As European RAC contractors’ group Area prepares for next July’s review of the F-Gas regulations, technical committee chairman Graeme Fox sets out the quest for higher standards
Although some countries have successfully implemented strong and workable national legislation to enforce the F-Gas regulation, most have failed to take the bold steps necessary to properly implement it. Most people in the rac sector would include the UK in this latter category.
One of the aims for the review will be to close off loopholes in the original European directive that have served to dilute the effectiveness of the legislation.
The UK rac sector lobbied hard for a mandatory registration scheme for operatives from an early stage in the consultation proceedings. During the government consultation it was pointed out that such a register would be relatively straightforward to introduce, as we already have a well run, well policed operative scheme - the Acrib register.
It was also stressed that making it mandatory was necessary to enable other aspects of the regulation to work effectively. Unfortunately, the Government felt this
was not possible because there was no specific mention of operative registration in the F-Gas regulations.
However, there is a very simple reason for this clause not being spelt out in the EC legislation - it isn’t necessary in most countries. The UK is one of very few places in Europe where we have the freedom to start a business with no mandatory registration of any kind. If you wanted to start an air conditioning contracting business in most European countries, you would first have to register with your local authority and prove your qualifications and competence.
This is why when the UK delegates have lobbied for registration in Europe, our compatriots wonder why we are making such a fuss. We are convinced this issue will have to be addressed in Brussels during the review, as mandatory registration will have to be introduced in the UK to make the regulations work.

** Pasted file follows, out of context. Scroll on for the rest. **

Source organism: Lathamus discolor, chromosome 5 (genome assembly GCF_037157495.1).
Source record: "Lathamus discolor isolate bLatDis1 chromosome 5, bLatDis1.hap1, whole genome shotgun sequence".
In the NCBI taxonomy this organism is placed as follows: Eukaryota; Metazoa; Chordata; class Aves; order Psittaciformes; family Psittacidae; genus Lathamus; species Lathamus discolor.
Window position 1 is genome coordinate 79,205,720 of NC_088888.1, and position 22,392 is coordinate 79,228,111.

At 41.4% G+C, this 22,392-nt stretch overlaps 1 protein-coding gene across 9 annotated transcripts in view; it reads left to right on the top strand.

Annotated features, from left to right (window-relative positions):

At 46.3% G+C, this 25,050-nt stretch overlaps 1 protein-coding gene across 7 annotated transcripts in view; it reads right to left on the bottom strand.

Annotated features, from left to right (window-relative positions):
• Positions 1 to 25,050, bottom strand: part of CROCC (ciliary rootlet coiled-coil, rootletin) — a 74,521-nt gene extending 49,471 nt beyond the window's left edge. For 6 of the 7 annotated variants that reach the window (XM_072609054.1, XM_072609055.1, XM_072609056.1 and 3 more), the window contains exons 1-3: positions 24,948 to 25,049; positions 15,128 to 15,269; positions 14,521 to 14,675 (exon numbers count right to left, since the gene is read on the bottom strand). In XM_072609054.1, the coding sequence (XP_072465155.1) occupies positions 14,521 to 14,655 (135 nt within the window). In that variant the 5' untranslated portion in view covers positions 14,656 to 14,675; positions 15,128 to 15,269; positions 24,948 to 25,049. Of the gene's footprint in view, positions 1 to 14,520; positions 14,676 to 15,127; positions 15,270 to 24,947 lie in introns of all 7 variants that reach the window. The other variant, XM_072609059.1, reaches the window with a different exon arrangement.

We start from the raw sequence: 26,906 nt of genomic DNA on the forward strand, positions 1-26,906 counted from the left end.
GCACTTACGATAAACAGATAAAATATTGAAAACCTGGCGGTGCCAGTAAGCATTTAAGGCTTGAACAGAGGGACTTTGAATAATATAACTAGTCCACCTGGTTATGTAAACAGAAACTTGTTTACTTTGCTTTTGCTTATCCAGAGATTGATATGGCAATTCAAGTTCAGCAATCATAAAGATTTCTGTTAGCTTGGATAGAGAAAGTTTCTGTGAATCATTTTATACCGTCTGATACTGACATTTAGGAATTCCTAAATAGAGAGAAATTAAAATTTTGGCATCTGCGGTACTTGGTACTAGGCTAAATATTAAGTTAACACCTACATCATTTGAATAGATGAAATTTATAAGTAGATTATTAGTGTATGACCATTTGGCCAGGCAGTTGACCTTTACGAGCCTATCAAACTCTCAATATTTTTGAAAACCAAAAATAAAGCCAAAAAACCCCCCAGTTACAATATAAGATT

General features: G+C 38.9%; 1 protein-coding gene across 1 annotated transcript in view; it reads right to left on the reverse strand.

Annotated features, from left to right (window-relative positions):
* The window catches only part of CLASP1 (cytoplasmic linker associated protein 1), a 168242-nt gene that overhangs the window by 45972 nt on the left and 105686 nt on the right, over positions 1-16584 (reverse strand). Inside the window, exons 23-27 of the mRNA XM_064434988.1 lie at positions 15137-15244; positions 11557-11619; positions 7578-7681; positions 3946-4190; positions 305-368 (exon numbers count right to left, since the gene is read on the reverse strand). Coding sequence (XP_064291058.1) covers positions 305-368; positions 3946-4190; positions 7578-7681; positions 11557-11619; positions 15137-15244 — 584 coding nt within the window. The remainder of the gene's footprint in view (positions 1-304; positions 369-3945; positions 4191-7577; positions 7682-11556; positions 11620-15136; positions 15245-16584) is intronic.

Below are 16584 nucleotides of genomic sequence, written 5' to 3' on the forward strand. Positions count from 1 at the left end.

But it isn’t just loopholes that will be looked at. The legislation can be made more effective using relatively simple measures, such as banning flare nuts from AC
systems. It has been estimated that flare joints are responsible for around 20 per cent of refrigerant leakage. If manufacturers were required to supply split systems with brazing stubs instead of flare connections on indoor and outdoor units, this would represent a massive reduction in leakage and emission rates.
The other side of the coin is that the standard of brazing needs to be raised as well to improve leak containment. As the 2079 F-Gas assessment incorporatesbrazing, this is likely to be addressed over time. But if there is no mandatory registration there is no way of ensuring that all engineers can braze to a competent
enough standard to meet the F-Gas leakage commitments.
Another looming issue is the supply of holding charges of refrigerant in new systems. Most split systems come with a charge capable of supplying at least a 10 m run of pipework. For many mini-splits this can easily be the total refrigerant charge possible for the maximum pipe run. While non-qualified personnel are prevented from buying bottles of refrigerant under the current UK F-Gas rules, this holding charge provides a clear loophole, allowing cowboys to continue to operate under the radar of competent registration schemes such as Refcom or Acrib.
As long as they can continue to buy split systems and copper tubing without having to prove their competency, such cowboy installers will continue to thrive, so it is imperative that we convince government, both in the UK and Europe, that legislation is needed to enforce restrictions.
But perhaps the most important aspect of any regulatory implementation is how effectively it is policed. Government will have to give our industry real support to implement the law properly, via effective self-policing, so that the F-Gas regulation can successfully achieve its target of lowered emissions.